I don't believe the algorithm is impugning the humanity of my offspring, I just think it is far-from-perfect.
But is the algorithm even wrong? I think the question to the Google recognizer is "of the images in my collection which ones look most like a seal"? If the collection is mostly all pictures of your kids, it'll show you the pictures of your kids that it thinks have the most in common with what it has as an idea about what seals look like. This isn't to make fun of your kids, of course, it's just its best guess due to the nature of the question that was asked of it. A human could make a similar selection when posed with the same question.
So as to the point of TFA, the searcher asked Google for the pictures that are most likely to be pictures of a gorilla inside his photo collection. If we assume that there were not actual pictures of gorillas in the collection, then the guess might not be a bad one. If you gave any human a set of pictures of a speedboat, a skyscraper, a turtle, a box of cereal, and a woman, and asked the human which one of those things looks most like a gorilla, there's only one truthful answer. It might be an offensive one to some people but that doesn't make the guess mathematically incorrect.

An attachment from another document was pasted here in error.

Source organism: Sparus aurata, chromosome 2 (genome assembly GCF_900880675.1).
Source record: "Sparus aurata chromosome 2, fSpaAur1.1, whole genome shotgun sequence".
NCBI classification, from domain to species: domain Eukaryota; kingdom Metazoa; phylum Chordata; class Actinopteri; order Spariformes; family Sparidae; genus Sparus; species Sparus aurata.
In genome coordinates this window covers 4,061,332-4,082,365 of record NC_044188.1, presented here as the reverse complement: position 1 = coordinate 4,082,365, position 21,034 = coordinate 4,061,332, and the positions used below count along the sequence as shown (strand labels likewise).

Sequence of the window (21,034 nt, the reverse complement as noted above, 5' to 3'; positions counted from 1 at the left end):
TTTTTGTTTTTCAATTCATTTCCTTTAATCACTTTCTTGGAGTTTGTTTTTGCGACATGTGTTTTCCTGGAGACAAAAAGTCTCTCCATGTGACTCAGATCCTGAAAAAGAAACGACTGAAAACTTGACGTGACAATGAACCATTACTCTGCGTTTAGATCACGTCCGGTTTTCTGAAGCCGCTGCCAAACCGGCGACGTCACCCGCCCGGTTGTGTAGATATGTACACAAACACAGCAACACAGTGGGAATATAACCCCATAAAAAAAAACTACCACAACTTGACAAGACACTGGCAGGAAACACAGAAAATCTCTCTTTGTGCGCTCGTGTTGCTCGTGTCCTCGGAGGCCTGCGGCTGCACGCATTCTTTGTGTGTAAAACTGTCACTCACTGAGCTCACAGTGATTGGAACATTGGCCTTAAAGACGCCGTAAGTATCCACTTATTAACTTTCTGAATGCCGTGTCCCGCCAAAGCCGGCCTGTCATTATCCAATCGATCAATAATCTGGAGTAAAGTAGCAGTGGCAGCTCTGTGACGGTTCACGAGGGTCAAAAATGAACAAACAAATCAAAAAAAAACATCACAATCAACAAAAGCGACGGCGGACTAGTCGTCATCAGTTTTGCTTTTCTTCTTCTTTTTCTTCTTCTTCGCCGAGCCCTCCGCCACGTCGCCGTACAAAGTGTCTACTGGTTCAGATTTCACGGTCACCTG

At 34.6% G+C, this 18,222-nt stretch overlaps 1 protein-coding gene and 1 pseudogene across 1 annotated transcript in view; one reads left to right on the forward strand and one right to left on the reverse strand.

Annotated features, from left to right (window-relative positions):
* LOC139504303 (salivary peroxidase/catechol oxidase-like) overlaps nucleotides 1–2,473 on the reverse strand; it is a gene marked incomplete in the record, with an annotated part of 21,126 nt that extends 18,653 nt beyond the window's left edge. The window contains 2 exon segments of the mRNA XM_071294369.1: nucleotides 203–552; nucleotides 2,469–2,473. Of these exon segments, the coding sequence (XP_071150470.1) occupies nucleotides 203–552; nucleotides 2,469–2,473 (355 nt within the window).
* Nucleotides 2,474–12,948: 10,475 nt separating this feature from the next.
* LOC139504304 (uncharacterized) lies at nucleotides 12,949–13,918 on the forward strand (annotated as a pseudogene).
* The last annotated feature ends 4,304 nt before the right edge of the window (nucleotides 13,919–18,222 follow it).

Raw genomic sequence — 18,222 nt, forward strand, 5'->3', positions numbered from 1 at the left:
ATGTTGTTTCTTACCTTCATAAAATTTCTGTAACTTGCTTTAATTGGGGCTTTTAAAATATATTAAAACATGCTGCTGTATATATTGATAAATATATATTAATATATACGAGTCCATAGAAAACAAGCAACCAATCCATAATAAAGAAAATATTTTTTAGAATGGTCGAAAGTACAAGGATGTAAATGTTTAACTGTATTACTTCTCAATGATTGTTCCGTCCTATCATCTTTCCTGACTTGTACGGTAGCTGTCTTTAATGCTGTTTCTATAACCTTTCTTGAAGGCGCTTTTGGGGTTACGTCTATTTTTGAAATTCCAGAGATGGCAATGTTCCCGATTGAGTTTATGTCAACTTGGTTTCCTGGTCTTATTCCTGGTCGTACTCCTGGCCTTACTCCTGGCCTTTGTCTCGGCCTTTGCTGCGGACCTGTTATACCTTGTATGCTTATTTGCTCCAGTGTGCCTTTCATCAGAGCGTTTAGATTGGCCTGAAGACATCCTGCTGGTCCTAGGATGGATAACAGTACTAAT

Reading the Twitter stream, Google has decided to censor such results. Their first attempt was to say "if somebody searches for gorilla and it matches a picture with a face in it, don't show that". That failed on two pics where a face wasn't recognized, so they added even more filtering and now they're building an i18n wordlist of "offensive" words to restrict the algorithm's output depending on locale.
Being a for-profit company, one of Google's primary concerns is to not alienate its users, so for them I'm sure it's the right move. But we need to be aware that it is imposing censorship (on itself) and that the output of the algorithm is becoming less useful to some degree to avoid offending some people. It's their trade-off to make, for sure, but for the larger computing community it's a valuable lesson to keep in mind. Such trade-offs need to be made carefully and consciously.